The challenge with selling tickets is that people tend to book late. Like well into the last four weeks late. That's why conferences tend to do an early bird sale. I don't believe in them. You are only cutting your ticketing income. Yes, you will create a forced surge in ticket sales right before the moment the early bird deal expires.
But I'd much rather spend my time exciting people to share and maybe even join the conference. Networking and online advocating for your event are important.
Getting speakers is always the hardest part. How to attract and put together a mix of speakers with diverse and different backgrounds and experience levels? How to take the speakers you can get and put them in such an order that the conference has somewhat of a story arc.
Getting the speakers has been a combination of sourcing my network and an open CFP. A call for proposals is a way of broadcasting to the world that you want people to submit their proposals for a conference talk. You then get to review these proposals and pick the ones on merits you feel match best with the goal and purpose of the conference.
For Do iOS I sourced about 60% of the speakers from my network through direct invitation. The rest were sourced from the call for proposals. There were some really solid submissions received, and we just had to pick the best matches for the remaining gaps in our conference schedule.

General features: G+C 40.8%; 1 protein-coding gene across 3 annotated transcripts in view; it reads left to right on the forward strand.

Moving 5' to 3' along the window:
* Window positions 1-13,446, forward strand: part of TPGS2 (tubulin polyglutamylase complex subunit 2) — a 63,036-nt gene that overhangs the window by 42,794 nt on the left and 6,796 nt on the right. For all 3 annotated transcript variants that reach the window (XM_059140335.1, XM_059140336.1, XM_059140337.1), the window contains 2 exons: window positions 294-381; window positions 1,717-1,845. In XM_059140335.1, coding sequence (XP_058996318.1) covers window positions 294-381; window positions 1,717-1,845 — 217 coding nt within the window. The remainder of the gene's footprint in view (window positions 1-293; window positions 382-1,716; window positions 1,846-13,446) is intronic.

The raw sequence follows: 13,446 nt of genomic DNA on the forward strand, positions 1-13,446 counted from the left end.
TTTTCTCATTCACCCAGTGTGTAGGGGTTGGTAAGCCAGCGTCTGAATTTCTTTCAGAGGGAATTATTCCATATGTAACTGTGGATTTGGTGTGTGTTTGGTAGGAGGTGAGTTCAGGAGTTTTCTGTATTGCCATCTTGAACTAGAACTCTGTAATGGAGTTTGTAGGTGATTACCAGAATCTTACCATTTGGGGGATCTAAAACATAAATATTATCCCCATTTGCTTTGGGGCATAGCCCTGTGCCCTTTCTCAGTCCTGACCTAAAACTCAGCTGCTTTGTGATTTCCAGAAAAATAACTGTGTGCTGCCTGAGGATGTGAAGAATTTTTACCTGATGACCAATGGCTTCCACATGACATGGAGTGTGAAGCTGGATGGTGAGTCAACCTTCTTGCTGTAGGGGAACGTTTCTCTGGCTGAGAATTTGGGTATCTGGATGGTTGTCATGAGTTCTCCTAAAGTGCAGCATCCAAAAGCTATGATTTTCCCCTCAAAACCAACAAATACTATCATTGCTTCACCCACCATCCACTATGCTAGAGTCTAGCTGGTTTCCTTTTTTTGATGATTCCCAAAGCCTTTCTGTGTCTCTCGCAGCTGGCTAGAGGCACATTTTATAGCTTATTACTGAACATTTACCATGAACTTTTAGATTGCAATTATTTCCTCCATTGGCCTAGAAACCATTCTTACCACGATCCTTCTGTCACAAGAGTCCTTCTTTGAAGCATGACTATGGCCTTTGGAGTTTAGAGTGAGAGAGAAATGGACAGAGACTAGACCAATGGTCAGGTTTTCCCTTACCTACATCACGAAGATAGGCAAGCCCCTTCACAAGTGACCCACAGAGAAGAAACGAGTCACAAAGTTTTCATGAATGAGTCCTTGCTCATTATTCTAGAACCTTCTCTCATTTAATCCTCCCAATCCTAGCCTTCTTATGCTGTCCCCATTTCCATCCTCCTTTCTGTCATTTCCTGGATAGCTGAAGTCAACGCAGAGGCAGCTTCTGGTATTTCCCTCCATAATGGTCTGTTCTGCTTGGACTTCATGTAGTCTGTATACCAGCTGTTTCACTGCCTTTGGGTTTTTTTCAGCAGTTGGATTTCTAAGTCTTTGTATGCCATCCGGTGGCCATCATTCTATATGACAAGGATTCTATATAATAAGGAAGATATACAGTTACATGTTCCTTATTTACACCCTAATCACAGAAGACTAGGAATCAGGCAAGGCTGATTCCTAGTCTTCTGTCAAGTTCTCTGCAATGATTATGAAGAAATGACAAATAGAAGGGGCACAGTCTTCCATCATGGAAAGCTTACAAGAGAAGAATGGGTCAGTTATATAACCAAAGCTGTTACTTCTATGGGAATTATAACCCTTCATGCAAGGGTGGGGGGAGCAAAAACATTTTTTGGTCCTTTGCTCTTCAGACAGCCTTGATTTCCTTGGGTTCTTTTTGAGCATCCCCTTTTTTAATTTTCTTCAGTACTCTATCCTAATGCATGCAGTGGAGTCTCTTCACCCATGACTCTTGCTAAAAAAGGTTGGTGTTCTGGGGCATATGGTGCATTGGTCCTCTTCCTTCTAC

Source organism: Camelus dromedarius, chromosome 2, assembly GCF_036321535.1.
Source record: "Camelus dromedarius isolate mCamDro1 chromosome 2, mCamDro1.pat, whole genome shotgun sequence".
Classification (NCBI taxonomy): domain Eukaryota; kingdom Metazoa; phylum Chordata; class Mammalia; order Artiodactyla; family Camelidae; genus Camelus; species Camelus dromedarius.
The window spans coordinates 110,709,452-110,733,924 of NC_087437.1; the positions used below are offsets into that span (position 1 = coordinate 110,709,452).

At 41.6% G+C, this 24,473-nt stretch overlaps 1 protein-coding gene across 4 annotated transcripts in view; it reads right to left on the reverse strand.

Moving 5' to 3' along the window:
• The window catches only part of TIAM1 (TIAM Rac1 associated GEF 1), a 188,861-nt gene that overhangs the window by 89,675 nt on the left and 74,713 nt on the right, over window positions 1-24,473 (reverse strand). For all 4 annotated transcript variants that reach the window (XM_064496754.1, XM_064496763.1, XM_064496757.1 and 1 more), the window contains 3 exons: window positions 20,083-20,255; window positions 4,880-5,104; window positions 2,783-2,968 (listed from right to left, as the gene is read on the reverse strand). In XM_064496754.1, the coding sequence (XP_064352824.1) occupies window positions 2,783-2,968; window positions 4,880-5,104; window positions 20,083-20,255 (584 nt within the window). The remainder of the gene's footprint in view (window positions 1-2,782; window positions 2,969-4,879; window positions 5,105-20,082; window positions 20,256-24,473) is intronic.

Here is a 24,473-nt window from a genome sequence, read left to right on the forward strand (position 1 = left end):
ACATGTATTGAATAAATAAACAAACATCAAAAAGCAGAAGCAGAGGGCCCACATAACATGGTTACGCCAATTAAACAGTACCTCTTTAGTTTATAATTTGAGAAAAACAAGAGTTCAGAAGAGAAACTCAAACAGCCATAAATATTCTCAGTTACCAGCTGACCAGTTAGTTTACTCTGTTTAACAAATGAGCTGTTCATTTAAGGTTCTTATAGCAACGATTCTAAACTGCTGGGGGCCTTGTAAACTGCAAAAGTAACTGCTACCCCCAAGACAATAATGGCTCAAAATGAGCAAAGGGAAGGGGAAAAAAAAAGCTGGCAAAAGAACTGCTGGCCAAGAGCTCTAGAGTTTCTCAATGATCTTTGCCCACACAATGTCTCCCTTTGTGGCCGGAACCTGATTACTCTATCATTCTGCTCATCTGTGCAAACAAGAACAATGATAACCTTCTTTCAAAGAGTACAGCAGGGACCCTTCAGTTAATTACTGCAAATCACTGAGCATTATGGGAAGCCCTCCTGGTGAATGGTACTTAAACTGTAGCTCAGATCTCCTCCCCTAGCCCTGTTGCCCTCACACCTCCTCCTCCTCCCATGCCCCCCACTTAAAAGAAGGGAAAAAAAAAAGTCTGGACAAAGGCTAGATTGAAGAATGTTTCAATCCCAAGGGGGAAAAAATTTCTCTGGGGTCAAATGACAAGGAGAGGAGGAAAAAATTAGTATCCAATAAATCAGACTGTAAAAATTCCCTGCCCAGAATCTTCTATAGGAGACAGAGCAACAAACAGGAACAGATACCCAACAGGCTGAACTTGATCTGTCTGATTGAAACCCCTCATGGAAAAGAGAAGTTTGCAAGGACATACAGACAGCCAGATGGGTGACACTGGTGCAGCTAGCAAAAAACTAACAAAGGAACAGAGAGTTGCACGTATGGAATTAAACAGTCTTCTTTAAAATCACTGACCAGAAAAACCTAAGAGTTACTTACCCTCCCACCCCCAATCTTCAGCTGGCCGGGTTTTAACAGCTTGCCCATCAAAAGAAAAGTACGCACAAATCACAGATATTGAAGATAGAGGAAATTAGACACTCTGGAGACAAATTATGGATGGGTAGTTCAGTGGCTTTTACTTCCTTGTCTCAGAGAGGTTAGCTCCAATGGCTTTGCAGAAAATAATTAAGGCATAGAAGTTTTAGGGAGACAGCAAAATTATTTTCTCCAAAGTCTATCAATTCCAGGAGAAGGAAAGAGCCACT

Besides the venue and catering, the speakers are probably the most time-consuming aspect of any conference day you are a part of.
What speakers like to know:
Conference day. This is why we put all the hard work and effort into organising. The day when you hope to see many people pass through the door. And running a conference is often in the details. I like to welcome each attendee myself with just a few words during registration. It is a small gesture, but it makes the barrier to come up to me during the event much smaller. By the end of the event, all attendees should know me by my first name. (Knowing theirs is impossible, but I do try.)
During the event, we have one important asset. The run book, a document slowly created in the lead-up to the event over the timespan of many weeks. And based on run books of previous events. The run book contains all the important aspects of the event. I can send the run book to the venue staff, and they should not need any input to know when and where all catering should be served. The same goes for each team member, if something happens and it is not in the run book, it is something we add next time or something truly exceptional.
Looking back on four editions of Do iOS, it is different each time we run it. Partially based on what we learned along the way and partially because we just wanted to do things a bit differently. The focus of each Do iOS has always been the attendees and allowing them to interact and learn.
Or as the Do iOS website states: To celebrate iOS development in all its aspects.